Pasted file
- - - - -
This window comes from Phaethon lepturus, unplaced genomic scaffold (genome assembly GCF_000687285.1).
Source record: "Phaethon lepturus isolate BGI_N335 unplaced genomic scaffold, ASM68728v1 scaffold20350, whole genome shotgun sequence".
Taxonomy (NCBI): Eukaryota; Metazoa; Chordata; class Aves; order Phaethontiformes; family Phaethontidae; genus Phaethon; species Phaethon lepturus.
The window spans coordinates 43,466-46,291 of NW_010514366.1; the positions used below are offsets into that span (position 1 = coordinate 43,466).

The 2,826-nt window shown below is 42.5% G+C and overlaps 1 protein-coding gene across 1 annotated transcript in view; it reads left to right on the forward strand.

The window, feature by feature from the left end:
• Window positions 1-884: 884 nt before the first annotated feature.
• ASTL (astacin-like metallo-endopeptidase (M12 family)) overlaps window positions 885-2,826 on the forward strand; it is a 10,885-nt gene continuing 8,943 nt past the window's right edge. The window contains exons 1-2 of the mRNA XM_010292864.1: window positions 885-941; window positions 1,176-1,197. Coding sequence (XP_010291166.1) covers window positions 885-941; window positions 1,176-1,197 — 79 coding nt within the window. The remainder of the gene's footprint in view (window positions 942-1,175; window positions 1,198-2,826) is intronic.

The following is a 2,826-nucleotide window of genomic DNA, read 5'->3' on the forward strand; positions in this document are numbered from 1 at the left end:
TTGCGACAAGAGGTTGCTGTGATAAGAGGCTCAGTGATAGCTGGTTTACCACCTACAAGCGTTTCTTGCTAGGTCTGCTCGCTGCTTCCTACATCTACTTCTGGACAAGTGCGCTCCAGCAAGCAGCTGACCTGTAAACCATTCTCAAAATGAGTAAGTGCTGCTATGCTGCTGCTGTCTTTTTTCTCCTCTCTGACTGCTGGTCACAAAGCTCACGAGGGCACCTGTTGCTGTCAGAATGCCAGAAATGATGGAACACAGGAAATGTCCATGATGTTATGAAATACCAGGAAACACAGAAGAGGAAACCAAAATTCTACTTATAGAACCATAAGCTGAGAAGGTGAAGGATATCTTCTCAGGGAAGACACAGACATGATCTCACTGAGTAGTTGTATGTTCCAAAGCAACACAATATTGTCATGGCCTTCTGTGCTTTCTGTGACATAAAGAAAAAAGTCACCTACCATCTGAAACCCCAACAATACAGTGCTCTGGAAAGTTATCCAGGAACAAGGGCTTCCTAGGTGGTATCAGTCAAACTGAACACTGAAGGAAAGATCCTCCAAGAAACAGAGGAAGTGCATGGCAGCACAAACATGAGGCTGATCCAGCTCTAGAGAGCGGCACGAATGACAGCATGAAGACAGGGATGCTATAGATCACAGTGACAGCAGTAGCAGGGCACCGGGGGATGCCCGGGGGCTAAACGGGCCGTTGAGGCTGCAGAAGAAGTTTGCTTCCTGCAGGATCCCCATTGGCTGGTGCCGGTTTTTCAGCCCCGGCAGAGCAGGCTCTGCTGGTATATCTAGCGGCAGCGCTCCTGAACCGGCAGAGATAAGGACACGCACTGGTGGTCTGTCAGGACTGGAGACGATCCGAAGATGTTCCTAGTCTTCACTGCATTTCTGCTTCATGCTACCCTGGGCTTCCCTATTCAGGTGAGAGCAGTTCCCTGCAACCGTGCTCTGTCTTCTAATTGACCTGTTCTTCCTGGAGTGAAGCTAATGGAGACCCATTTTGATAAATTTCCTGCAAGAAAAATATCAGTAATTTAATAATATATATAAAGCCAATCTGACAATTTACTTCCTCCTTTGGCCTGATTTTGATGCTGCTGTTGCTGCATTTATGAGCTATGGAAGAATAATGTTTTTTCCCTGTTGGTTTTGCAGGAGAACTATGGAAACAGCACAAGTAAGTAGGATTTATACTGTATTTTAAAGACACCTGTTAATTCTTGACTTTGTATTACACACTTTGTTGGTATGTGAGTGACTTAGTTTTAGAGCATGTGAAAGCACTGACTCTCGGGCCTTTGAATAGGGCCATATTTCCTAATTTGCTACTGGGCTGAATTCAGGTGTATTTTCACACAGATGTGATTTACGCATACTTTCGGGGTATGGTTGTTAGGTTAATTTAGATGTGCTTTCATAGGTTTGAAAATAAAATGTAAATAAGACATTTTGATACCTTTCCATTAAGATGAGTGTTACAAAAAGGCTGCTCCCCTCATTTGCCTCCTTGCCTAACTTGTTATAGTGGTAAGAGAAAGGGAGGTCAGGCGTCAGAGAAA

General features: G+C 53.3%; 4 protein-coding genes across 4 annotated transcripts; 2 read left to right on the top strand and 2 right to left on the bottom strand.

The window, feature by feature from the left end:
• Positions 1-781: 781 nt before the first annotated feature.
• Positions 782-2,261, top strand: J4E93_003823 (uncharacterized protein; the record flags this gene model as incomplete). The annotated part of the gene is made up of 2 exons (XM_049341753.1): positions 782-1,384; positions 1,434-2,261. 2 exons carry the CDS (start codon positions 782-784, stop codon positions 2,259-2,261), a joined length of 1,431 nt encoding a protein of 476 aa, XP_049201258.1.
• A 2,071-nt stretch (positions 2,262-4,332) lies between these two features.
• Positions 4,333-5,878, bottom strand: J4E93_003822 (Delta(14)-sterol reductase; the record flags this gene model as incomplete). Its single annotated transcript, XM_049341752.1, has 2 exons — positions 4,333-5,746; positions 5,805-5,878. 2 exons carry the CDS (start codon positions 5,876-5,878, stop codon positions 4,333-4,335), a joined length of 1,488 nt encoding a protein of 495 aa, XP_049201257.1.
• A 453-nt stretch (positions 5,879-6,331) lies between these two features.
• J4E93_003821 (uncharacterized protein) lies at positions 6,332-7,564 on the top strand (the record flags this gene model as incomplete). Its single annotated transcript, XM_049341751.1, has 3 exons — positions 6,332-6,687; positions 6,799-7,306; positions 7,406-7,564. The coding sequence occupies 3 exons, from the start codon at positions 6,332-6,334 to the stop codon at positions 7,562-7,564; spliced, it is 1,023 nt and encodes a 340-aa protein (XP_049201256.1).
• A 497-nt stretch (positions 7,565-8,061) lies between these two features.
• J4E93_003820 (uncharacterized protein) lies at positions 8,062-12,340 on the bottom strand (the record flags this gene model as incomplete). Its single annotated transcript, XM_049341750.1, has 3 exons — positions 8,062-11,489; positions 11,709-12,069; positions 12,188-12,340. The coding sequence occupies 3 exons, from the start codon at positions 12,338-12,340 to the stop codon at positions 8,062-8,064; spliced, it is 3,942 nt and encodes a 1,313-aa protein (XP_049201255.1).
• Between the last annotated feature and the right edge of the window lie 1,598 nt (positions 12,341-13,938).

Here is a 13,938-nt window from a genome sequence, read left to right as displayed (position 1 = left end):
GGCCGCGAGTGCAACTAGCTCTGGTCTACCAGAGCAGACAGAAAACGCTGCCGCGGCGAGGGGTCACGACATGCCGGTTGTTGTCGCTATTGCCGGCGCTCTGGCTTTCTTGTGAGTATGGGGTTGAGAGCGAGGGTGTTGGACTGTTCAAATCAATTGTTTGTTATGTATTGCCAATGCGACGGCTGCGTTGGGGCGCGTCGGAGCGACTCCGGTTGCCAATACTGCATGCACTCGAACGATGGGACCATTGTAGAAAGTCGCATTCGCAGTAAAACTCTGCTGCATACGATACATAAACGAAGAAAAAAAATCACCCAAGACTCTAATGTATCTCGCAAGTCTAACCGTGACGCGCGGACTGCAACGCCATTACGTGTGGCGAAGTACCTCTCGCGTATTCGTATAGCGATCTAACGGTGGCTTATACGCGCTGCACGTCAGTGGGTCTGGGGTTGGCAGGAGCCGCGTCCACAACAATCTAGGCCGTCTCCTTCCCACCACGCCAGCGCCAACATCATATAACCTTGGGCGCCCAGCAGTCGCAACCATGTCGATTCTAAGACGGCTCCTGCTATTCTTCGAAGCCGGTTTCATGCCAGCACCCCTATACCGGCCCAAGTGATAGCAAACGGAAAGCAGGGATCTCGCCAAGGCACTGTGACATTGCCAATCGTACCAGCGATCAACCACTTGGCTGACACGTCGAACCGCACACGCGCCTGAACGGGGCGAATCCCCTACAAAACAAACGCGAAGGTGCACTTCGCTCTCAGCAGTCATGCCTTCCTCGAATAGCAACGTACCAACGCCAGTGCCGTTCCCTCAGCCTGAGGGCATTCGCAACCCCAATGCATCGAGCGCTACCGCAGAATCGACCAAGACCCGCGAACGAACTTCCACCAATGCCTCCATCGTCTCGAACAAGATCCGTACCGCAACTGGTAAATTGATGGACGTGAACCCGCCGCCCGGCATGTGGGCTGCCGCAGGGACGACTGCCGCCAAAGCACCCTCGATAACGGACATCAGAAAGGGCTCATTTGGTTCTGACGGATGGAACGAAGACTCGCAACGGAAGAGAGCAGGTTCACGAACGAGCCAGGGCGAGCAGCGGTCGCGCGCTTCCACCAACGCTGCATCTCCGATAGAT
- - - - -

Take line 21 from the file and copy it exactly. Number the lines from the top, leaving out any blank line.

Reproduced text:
• Between the last annotated feature and the right edge of the window lie 1,598 nt (positions 12,341-13,938).